Table 5A. Chronic prophylactic treatment for cyclic vomiting syndrome
| Avoidance of potential triggers|
| Migraine headache|
| Excessive emotional excitement, anxiety, panic|
| Energy-depleted states (fasting, infections, illness)|
| Triggering foods (e.g. chocolate, cheese, MSG)|
| Motion sickness and other identified triggers|
| Menses: consider oral contraceptive agents|
| Relaxation routines|
| Controlling blood sugar in diabetic patients|
|Medications (prophylactic therapy to prevent subsequent episodes)|
| Tricyclic antidepressants|
| Amitriptyline, imipramine, or other tricyclic antidepressant; 10–100 mg day−1|
| Beta blockers|
| Propranolol; 80 mg day−1 in divided doses|
| Diphenhydramine (Benadryl)|
| Serotonin inhibitor|
| Cyproheptadine (Periactin) in children|
| Antianxiety medications|
| Lorazepam (Ativan) 1 mg dose up to 4 per day|
|Control comorbid symptoms, illnesses|
| For abdominal pain, address irritable bowel syndrome: use anticholinergic agents or tramadol for pain|
| For breakthrough nausea, particularly in the amitriptyline, chlorazepam or scopolamine patch|
| For gastro-oesophageal reflux symptoms, H2 blockers, proton pump inhibitors|
| For diabetic patients, maintain glucose at <160 mg dL−1 and prevent hypoglycaemia|
| If menstrual cycles trigger an attack, consider Lupron injection or continuous birth control to block menses|
| For morbid depression, psychiatry consultation|
Recommendations for daily prophylactic pharmacotherapy to prevent future emetic episodes in the patient with CVS are dependent on patient age, associated medical and psychological comorbidities, the dosage regimen and the side effect profiles of the medications (Table 5A). Those patients with a higher frequency (e.g. >one episode per month) and greater severity of episodes (e.g. recurrent ER visits and/or hospitalizations, frequent absence from school or work, failure to respond to abortive therapy) are most likely to benefit from prophylactic treatment. Medications most often used for prophylaxis include TCA, cyproheptadine and propranolol.
Tricyclic antidepressants are the most commonly employed drug class for the prevention of CVS attacks in adults.71,72 These agents also play a prophylactic role in migraine, depression, anxiety and the abdominal pain associated with irritable bowel syndrome and presumably act centrally to modulate the vomiting process.73 Low dose TCAs (25–50 mg day−1) induced complete remission in nearly one of five patients and partial response in over half of affected individuals in one series.71 At higher TCA doses (e.g. amitriptyline at 1 mg kg−1 day−1), 93% of patients in a second series experienced a decreased frequency and severity of attacks while one-quarter achieved full remission.14 Treated patients reported improvement in anxiety and mood symptoms, as well as prevention of migraine. Based on these data and the personal experience of the authors, amitriptyline is the preferred TCA to treat adults with CVS. A step-up approach is typically advocated for prescription of TCAs beginning with low initial doses (e.g. 10 mg at night) with incremental increases in dose (in some cases to 100 mg daily) to titrate to the desired therapeutic effect. The rationale for this approach is that lower doses may be therapeutic in some cases and may limit side effects that can occur with higher doses. Tricyclic antidepressants may take up to a month to achieve full therapeutic effect following initiation and each dose escalation. More recently, the anticonvulsant agents zonisamide and levetiracetam agents have demonstrated efficacy in adult patients with CVS unresponsive or intolerant of TCAs.74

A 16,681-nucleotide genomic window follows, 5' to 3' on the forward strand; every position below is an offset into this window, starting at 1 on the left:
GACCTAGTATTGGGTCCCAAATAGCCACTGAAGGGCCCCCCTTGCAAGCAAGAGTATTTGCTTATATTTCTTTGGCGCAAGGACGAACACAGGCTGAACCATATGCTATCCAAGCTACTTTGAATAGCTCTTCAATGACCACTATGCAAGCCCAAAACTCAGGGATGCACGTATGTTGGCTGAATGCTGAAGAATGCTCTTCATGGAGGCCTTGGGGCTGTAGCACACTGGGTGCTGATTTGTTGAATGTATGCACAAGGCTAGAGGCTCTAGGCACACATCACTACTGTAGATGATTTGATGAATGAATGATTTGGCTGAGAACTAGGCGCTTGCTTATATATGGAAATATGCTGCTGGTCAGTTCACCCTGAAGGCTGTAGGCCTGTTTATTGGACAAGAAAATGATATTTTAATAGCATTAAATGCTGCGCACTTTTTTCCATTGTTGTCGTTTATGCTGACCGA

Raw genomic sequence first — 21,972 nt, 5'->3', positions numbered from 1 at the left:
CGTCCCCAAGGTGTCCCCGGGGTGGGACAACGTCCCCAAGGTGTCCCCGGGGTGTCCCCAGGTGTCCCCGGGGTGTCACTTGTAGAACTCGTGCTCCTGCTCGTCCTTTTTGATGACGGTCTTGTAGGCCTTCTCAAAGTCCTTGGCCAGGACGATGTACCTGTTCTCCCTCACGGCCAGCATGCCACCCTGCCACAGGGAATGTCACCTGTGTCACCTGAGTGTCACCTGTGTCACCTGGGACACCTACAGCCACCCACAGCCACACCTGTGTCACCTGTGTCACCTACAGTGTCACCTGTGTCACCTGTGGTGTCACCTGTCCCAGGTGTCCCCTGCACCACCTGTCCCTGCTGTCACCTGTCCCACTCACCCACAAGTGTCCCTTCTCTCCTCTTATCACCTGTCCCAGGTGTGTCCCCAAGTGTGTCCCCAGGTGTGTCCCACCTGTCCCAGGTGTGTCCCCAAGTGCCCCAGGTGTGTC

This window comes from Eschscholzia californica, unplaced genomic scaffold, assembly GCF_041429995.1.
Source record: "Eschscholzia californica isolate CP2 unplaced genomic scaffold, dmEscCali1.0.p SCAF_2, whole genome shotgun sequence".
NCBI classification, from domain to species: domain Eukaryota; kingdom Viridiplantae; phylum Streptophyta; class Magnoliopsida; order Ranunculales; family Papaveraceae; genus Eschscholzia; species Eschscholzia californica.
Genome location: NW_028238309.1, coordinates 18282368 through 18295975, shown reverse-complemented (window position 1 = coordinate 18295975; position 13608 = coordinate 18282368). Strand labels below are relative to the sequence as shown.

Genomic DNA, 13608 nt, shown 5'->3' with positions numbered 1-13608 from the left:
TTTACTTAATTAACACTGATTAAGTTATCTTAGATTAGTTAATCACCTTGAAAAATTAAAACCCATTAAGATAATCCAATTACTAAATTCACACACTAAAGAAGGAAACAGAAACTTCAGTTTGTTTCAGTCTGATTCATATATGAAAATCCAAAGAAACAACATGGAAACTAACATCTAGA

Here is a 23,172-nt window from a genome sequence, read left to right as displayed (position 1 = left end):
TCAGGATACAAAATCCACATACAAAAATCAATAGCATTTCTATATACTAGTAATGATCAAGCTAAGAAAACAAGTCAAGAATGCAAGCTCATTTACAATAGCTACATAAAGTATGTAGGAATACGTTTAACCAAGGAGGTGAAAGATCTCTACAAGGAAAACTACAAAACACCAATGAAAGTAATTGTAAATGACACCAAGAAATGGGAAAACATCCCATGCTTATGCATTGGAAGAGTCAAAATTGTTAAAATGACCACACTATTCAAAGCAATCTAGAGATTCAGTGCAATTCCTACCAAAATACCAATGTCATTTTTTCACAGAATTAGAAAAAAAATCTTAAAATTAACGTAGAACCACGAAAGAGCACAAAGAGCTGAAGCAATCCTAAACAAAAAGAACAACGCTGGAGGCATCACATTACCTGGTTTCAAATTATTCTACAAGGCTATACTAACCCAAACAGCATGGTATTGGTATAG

For chronic prophylactic therapy, other considerations may need to be addressed:
- 1If amitriptyline dosing cannot be increased due to side effects, TCAs with fewer side effects such as nortriptyline, imipramine or desipramine can be employed.
- 2If there is a migraine component to the CVS attacks, the β-adrenoceptor antagonist propranolol or in children the histamine (H1)/serotonin receptor antagonist cyproheptadine (periactin) can be used or added to the TCA regimen providing bronchial asthma has been excluded.
- 3If anxiety is present during or between attacks, benzodiazepines such as lorazepam (1 mg p.o. t.i.d. initially) can be used.
- 4Irritable bowel symptoms between acute attacks attributed to the gastrocolonic reflex related to rapid gastric emptying may respond to antispasmodic agents such as dicyclomine.